- I intend to widen the Africa society relations with African societies including the African Caribbean society, other African societies in the UK, US and Africa itself;
- I am committed to work with organisations such as AfOx and networks that I have access to as both a Rhodes scholar and a Mellon scholar to get more African opportunities for funding
1. Nada Kurdi
I am a British second year Dphil in chemistry at Jesus College of mixed Sudanese and Egyptian descent.
During my role as deputy social secretary of the Oxford Africa society, I was able to wittiness the idiosyncrasies of Africa Society. I organised bops, social gatherings and talks with the aim of community building. This experience allows me to be uniquely positioned for the role of vice president.
Although my time on the committee was fulfilling, I felt like it only emboldened me to empower those that have historically been overlooked by the Oxford Africa Society, I therefore have some core agendas these are as follows:
Sexual harassment and Gender based violence: There is desperate need for a policy which will help prevent sexual harassment and gender based violence, I will spearhead this movement and push for the support of victims.
North African Agenda: My involvement on the committee will not convince North Africans to accept their ‘African identity’ which historically and culturally some may deny. However, I have intimate understanding of the culture. Therefore I will be better able to cater for their needs. This may help galvanise groups of people that have historically felt underrepresented in the society. Oxford University educates the next generation of North Africans, who will perhaps return and influence the continent in a plethora of undefinable ways. These influencers need to be exposed to different modes of though on what it is to African for the betterment of all.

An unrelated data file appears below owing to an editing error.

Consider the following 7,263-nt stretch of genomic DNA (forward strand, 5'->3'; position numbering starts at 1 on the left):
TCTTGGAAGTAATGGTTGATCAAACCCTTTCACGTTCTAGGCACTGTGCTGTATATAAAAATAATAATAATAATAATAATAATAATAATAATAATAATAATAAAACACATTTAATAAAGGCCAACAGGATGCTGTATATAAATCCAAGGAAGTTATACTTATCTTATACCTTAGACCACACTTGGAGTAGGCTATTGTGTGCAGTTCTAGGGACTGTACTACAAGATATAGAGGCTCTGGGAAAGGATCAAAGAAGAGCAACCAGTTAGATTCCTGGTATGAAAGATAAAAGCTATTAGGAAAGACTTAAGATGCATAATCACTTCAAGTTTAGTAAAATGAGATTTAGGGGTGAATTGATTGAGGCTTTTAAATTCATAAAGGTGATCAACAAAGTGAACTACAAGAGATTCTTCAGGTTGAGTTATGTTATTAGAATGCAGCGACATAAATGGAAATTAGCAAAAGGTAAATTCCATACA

LGBTQI: Africa’s attitudes towards the LGBTQI is slowly changing, they no longer are marginalised groups of people. Despite this LGBTQI human rights in Africa are very limited relative to other parts of the world; I believe it is our duty to provide a platform for these marginalised people to thrive in. I possess the experience and the skills to make a success of this role and the willingness to not only adapt to the needs of the position, but also to learn. I believe that the combination of my experience, approachable nature and my commitment to excellence will make me an asset to the committee.
Find out more about Nada by reading her CV.
1. Simphiwe Laura Stewart
Simphiwe is a DPhil student from the Kingdom of eSwatini. Now In its 60th year, Simphiwe believes that the Society needs an Executive that goes “back to basics” in order to move forward at optimum capacity. She proposes a Secretary who adheres to the mandate of the position as described in the Bylaws in an effort towards identifying and remedying challenges as well as maximizing opportunities for the position,executive committee and Society at large. In this way, sustainability, capacity building and solutions – oriented leadership are inculcated into the functioning of the Society.